The 1974 Police Officers Strike

The 1974 Police Officers Strike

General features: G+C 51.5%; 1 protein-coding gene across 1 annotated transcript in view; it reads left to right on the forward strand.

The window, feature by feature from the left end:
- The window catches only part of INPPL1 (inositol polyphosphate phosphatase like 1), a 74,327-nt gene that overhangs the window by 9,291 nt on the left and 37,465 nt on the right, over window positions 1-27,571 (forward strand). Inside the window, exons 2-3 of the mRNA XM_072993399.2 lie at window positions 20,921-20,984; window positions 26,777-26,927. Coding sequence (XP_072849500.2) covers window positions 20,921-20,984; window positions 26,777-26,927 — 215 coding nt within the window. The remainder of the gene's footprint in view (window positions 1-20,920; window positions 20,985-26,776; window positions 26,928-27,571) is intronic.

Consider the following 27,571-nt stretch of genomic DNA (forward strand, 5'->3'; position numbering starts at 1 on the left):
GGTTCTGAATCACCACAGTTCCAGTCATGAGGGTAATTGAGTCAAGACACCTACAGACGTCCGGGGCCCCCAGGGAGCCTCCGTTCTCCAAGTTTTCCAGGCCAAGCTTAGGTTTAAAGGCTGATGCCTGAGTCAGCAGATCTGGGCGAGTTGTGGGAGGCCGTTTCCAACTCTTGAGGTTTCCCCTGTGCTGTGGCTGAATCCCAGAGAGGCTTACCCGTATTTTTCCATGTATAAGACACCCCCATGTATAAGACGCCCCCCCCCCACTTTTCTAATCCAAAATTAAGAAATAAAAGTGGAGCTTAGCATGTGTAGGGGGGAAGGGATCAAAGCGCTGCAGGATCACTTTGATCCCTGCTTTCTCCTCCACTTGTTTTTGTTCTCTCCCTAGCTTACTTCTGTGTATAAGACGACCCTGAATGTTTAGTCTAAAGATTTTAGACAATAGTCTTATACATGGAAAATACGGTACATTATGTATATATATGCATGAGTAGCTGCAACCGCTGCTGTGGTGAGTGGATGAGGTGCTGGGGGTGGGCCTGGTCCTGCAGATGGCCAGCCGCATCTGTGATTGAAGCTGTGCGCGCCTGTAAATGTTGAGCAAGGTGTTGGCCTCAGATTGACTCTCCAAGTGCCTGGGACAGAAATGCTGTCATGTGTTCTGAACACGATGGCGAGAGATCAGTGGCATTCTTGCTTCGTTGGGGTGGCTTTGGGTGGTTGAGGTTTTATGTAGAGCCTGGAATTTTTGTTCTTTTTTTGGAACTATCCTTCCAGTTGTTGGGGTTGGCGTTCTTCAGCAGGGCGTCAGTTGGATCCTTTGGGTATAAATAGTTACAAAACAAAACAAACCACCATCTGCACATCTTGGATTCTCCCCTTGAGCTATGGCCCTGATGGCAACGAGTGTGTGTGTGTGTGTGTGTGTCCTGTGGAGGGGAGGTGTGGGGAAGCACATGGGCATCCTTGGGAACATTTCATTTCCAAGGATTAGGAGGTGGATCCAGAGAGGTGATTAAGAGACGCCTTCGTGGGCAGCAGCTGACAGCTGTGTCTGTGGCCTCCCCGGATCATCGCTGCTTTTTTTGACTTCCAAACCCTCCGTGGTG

A dramatic moment in the history of public sector unionism was the Boston Police Strike of 1919. One thousand and seventeen of 1,544 police officers struck in response to the disciplining of nineteen labor leaders and the police commissioner’s act forbidding union affiliation. The striking police lost the ideological battle after a night of rioting and looting turned public opinion against them. Governor Calvin Coolidge’s statement that “there is no right to strike against the public safety by anybody, anywhere, at any time” became an ideological weapon against public sector organizing generally . This article reviews a time in Baltimore’s history when the Fraternal Order of Police did not represent most police officers; rather, the progressive union American Federation of State, County, and Municipal Employees (AFSCME) represented them. Today, AFSCME may be remembered for its role in the living wage campaign in mid-1990s, which achieved the first relevant city ordinance in the country, and in the campaign to restructure Baltimore City Council representation in 2002. In the 1960s and 1970s, AFSCME was the vanguard in organizing public sector workers, including police officers. In 1974, the issues were raised in the 1919 Boston Police Strike were raised again in Baltimore City: the right to union representation, the right to decent wages, and the right to strike. Baltimore Police Officers Organize Baltimore City police union Local 1195 organized secretly in 1960. Several hundred officers signed cards during the first five years, but dues collection was difficult. In 1965, the Baltimore Sun criticized the Police Department for mismanagement and fraudulent crime reporting. The police commissioner resigned and was replaced within the year by Donald Pomerleau, the former chief of the Miami Police Department. Pomerleau would not tolerate a union of the American Federation of Labor and Congress of Industrial Organizations (AFL–CIO) in the Department and engaged in a variety of union-busting tactics. Police officers were technically state workers. Yet they were paid according to Baltimore City’s budget. The police commissioner was an appointee of the governor. Organized labor had friendly relations with Governor Spiro T. Agnew. Agnew met with Pomerleau in April 1967. In May, Pomerleau authorized the dues check off for AFSCME (i.e. having union membership fees deducted automatically from paychecks). However, informal pressures against AFSCME members continued. Local 1195 president Eugene Brukiewa publicly criticized Pomerleau’s management on a television program. Brukiewa and the union secretary, Woodcock, were disciplined. The Maryland Court of Appeals eventually supported Brukiewa’s right to free speech and assembly in a ruling on February 13, 1970. Local 1195 made significant membership gains from 1964 through 1969 when it claimed 1,585 members and included those up to the rank of sergeant. Another AFSCME union, Local 44, organized workers in Public Works, the City Hospitals, the City Jail, Parks and Recreation, the Department of Education, and the Community Action Agency. Members of Local 44 working in the Bureau of Sanitation struck in September 1968 for three days. A 15-cent wage increase resulted. But more importantly, the strike was a catalyst for the struggle for collective bargaining rights in the City. The Collective Bargaining Ordinance was introduced on September 8, 1968, and became law. On September 29, 1969, an amendment was passed which eliminated dues check off for those organizations that did not bargain with the City, placing constraints on the organizing efforts of AFSCME’s competitors. Local 44 was selected bargaining agent for the public workers with a vote of 1,157 to 509 . In response to threats against the police union, Local 1195 and Local 44 threatened a large militant action. This forced Pomerleau to give informal union recognition to AFSCME. During the 1969 Maryland Legislative session, AFSCME got bills passed which reformed the holiday and vacation schedules for police officers. This made Pomerleau aware of AFSCME’s and the AFL CIO’s political power. In 1972, when Pomerleau’s term was up for renewal, the relations between the union and the commissioner became more cooperative. Pomerleau even allowed union organization of police supervisory personnel. Local 1549 was organized to represent such officers . Hospital Workers Strike Meanwhile, important state-level organizing was in the works at the state hospitals. Four hospitals struck on March 31, 1973: University of Maryland Hospital, Montebello State Hospital, Rosewood hospital, and Spring Grove hospital. Nursing assistants, and clerical, dietary, and housekeeping workers walked out. Their issues were pay increases, medical insurance, and, most importantly, collective bargaining law for state workers. AFSCME Council 67 staff reported that 2,500 to 3,000 workers struck. Local 1694, representing the University of Maryland Hospital workers, was the backbone of the strike. Three union activists were arrested at the University Hospital. Labor support came from the Teamsters union, which refused to deliver to the hospitals. The court issued an injunction that ended the strike . Collective bargaining law for state workers remained a dream. Bill Lucy, then AFSCME’s international secretary, noted that negotiations with Baltimore City government were historically stormy and could be expected to lead to “the annual Baltimore strike” . The hospital strikes, noted above, were strikes for collective bargaining law. These locals had already obtained union recognition. The public sector was the site of increasing strike militancy in the 1960s and 1970s. The major issue in most public sector strikes was union recognition. Research indicated that once collective bargaining law was achieved, strike frequency radically declined. After New York State enacted the Taylor Law in 1967, 99 percent of contracts were negotiated without a strike. (The Taylor Law was passed in the wake of a massive New York City transit workers’ strike, and it made it a crime for public employees and their unions to “cause, instigate, encourage or condone a strike.”) In five states with 15,700 local contracts, the percentage settled without a strike was 98.7 percent . The 1974 Strike of Sanitation Workers and Police Officers On October 10, 1973, Pomerleau recognized Local 1195 as the exclusive bargaining agent for police officers. The commissioner’s agreement prohibited strikes, slowdowns, “blue flues” (coordinated sick days), and secondary boycotts. By 1974, Local 1195 had organized 1,900 of the 3,000 Baltimore City police officers. Combined with the membership of Local 44, AFSCME represented 10,000 of the City’s 42,000 workers. On July 1, 1974, the sanitation workers of Local 44 walked out beginning a 15-day strike. On July 11, the members of Local 1195 joined the other municipal workers with a five-day walkout. This five-day strike in July 1974 was the first police strike in a major city in the United States since the Boston strike of 1919. Nine hundred and one members of Local 1195 actively participated in the strike . The strikes in the summer of 1974 in Baltimore were strikes over rejected contracts. The situation got stormy and took an explicitly political turn. Local 1195, the AFSCME local representing Baltimore City police officers, along with Local 44, brought Baltimore’s public worker movement into national attention. Sympathetic citizens demonstrated solidarity with the striking workers by depositing bags of garbage on the steps of City Hall. On July 12, Governor Mandel sent in 115 state troopers to police the streets of Baltimore. Local 44’s strike ended with a negotiated settlement for 3,000 city workers. Mayor William Donald Shaefer refused to respond with reprisals against the leaders of the illegal public workers’ strike. However, Commissioner Pomerleau did . On July 15, Local 1195 was offered a 21 percent wage increase over two years. However, hundreds of officers held out demanding unconditional amnesty. City and state authorities refused this demand. Eighty-two probationary officers were fired. Fifty-five union members made appeals in court and lost. There were 673 letters of reprimand, 130 disciplinary hearings, and 90 forced resignations. AFSCME lost right to automatically deduct union dues from paychecks and to be exclusive bargaining agent. The courts imposed a fine of $25,000 a day on AFSCME Local 1195 and $10,000 a day on Metropolitan Police Council 27 Executive Director Thomas Rapanotti. Council 67 Director Ernie Crofoot was found in contempt of court. Police local president George Hoyt was also fined $10,000 a day. AFSCME took Pomerleau and Governor Marvin Mandel to court in the name of 55 officers. Judge Basil Thomas rejected all charges of constitutional violations with respect to the overlap of investigatory, judicial, and prosecutorial functions, Pomerleau’s biased perception of union members, and disparities in punishment. Additionally, Judge Thomas ruled that since the strikes were illegal, Pomerleau was within his authority to punish the strikers, and that “substantial evidence” supported the Commissioner’s actions . Jerry Wurf Defends Baltimore’s Striking Public Sector Workers AFSCME’s International President Jerry Wurf defended the action of the strikers in an editorial in the Sun . Wurf argued that without the strikes of the city’s blue collar workers for 15 days and of the police for 5 days, there would not have been the negotiated pay increases. These were fair, not generous increases. The strike was the only available course of action available to these workers at the time. The real issue was not whether city workers have a right to strike, or whether police officers have a have a right to abandon a city to crime. The real issue was “whether men and women who work for government should have to accept low wages, unilateral decision making and poor working conditions, in 1974, with no legal alternative but resignation.” The answer, Wurf argued, was compulsory collective bargaining law which provided for binding arbitration and third party alternatives to the strike. AFSCME and the AFL–CIO responded to the retaliations by political and legal means. AFSCME used its increasing influence within the state AFL–CIO to persuade delegates to the Committee on Political Education Convention not to endorse Marvin Mandel for re election. In 1974, AFSCME members numbered over 30,000, a significant proportion of the 230,000 workers represented by the AFL–CIO in Maryland. Dominic Fornaro, president of the state AFL–CIO, noted that this was the first time he had seen the AFL–CIO not endorse a gubernatorial candidate. In the past, the AFL–CIO hierarchy had perceived Mandel as a “friend of labor” . How effective was AFSCME’s political action against Mandel? Mandel was re elected, only later to encounter political corruption charges. The Sun had editorialized that given Mandel’s past record as a friend of labor (Mandel having already received substantial contributions from the AFL–CIO for his campaign), and that Mandel’s opponents were no friends of labor, AFSCME’s action was a “futile attempt to punish the Governor” . AFSCME’s political action against Mandel had mainly symbolic value. However, elected officials do experience the effect of union political action. Hollands’s 1970 survey of the attitudes of public officials toward public sector unions indicated that 25 percent of officials in Baltimore City thought the unions affected their election . Another consequence of the July 1974 strikes concerned relations with Maryland Classified Employees Association (MCEA). AFSCME’s growth nationally and locally was dramatic in the 1960s and 1970s. This growth was achieved through militant organizing, organizing that followed the institution of collective bargaining laws, and affiliations with independent associations. In May 1974, the MCEA, which represented about 5,000 white-collar workers in Baltimore City, and Local 44 discussed merging together. However, MCEA delegates rejected the affiliation in August in a 593–108 vote. MCEA leadership had initially favored the merger, but the July strikes of AFSCME workers swayed the opinion of many in opposition. MCEA had historically opposed any strike tactics for public workers . Baltimore’s police officers were once in the vanguard of public sector unionism. The defeat of the 1974 strike and the busting of the union may be seen as prefiguring the “neo-liberal” attack on public workers’ rights, which was most dramatically demonstrated when President Ronald Reagan crushed the air traffic controllers union in 1981, giving a green light to corporations to attack US unions. However, AFSCME International President Wurf’s advocacy of compulsory collective bargaining with binding arbitration, as an alternative to public sector strikes, may also be criticized as a move away from the union’s history of militancy. Nonetheless, the public sector strikes of 1974 in Baltimore should be remembered for their significant labor solidarity. References Peters, Robeson, The Boston police strike of 1919, Masters thesis, Columbia University, 1948. Hollands, Roger Glen, The Impact of Public Employee Union Activity on Local Governmental Administration, PhD dissertation, University of Maryland, College Park, 1970. Halpern, Stephen C. Police Association and Department Leaders the Politics of Co-optation, Lanham, MD, Lexington Books, 1974. Baltimore Sun, April 1, 1973. Goulden, Joseph C. Jerry Wurf: Labor’s Last Angry Man, New York, Atheneum, 1982, p. 242. AFSCME Archives: Lot 4, Box 6. For a general account of the 1974 Baltimore police strike, see Filippelli, Ronald L. Labor Conflict in the United States: An Encyclopedia, New York, Garland Publishing, 1990, pp. 33–34. Public Employee, August 1974. Baltimore Sun, March 6, 1976; AFSCME Archives: Lot 7, Box 6. Baltimore Sun, July 20, 1974. Baltimore Sun, August 3, 1974. Baltimore Sun, August 4, 1974. Hollands (above), p. 207. Baltimore Sun, August 17, 1974. (Chuck D’Adamo was a rank-and-file activist in AFSCME Local 1694 for 12 years.)